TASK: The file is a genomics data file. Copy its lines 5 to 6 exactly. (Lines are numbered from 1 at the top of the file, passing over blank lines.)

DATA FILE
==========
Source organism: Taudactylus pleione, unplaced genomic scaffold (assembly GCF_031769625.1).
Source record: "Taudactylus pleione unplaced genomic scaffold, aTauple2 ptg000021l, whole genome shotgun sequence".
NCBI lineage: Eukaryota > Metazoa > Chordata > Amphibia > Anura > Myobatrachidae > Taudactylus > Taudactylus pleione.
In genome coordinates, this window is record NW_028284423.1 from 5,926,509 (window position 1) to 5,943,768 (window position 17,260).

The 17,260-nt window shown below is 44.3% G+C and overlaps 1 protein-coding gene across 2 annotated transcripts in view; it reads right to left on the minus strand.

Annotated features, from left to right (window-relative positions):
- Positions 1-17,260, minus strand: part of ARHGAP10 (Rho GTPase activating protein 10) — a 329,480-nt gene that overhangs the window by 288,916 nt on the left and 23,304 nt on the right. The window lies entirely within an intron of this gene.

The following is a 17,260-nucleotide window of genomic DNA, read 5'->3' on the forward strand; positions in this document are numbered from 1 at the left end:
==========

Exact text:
The 17,260-nt window shown below is 44.3% G+C and overlaps 1 protein-coding gene across 2 annotated transcripts in view; it reads right to left on the minus strand.

Annotated features, from left to right (window-relative positions):